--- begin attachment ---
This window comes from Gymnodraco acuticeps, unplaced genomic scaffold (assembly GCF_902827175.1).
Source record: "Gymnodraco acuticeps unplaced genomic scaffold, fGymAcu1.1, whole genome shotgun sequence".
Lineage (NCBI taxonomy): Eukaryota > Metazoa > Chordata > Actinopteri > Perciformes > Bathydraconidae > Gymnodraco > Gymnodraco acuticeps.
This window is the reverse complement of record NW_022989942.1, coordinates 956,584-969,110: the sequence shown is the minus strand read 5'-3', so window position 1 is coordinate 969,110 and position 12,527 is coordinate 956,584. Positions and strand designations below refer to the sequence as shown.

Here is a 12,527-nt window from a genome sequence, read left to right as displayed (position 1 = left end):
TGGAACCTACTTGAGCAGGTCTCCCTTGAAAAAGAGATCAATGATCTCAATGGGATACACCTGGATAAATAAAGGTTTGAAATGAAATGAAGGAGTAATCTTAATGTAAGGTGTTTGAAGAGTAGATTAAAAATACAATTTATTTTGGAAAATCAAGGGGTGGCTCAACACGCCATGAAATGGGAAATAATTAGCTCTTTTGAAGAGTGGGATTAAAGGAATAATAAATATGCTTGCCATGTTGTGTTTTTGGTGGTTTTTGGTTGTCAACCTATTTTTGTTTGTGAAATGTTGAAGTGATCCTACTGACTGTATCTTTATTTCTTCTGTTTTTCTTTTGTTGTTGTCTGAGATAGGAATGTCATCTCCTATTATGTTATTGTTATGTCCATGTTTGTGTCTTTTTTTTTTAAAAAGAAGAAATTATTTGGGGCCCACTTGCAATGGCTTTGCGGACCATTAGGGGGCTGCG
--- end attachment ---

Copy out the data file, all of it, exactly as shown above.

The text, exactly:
This window comes from Gymnodraco acuticeps, unplaced genomic scaffold (assembly GCF_902827175.1).
Source record: "Gymnodraco acuticeps unplaced genomic scaffold, fGymAcu1.1, whole genome shotgun sequence".
Lineage (NCBI taxonomy): Eukaryota > Metazoa > Chordata > Actinopteri > Perciformes > Bathydraconidae > Gymnodraco > Gymnodraco acuticeps.
This window is the reverse complement of record NW_022989942.1, coordinates 956,584-969,110: the sequence shown is the minus strand read 5'-3', so window position 1 is coordinate 969,110 and position 12,527 is coordinate 956,584. Positions and strand designations below refer to the sequence as shown.

Here is a 12,527-nt window from a genome sequence, read left to right as displayed (position 1 = left end):
TGGAACCTACTTGAGCAGGTCTCCCTTGAAAAAGAGATCAATGATCTCAATGGGATACACCTGGATAAATAAAGGTTTGAAATGAAATGAAGGAGTAATCTTAATGTAAGGTGTTTGAAGAGTAGATTAAAAATACAATTTATTTTGGAAAATCAAGGGGTGGCTCAACACGCCATGAAATGGGAAATAATTAGCTCTTTTGAAGAGTGGGATTAAAGGAATAATAAATATGCTTGCCATGTTGTGTTTTTGGTGGTTTTTGGTTGTCAACCTATTTTTGTTTGTGAAATGTTGAAGTGATCCTACTGACTGTATCTTTATTTCTTCTGTTTTTCTTTTGTTGTTGTCTGAGATAGGAATGTCATCTCCTATTATGTTATTGTTATGTCCATGTTTGTGTCTTTTTTTTTTAAAAAGAAGAAATTATTTGGGGCCCACTTGCAATGGCTTTGCGGACCATTAGGGGGCTGCG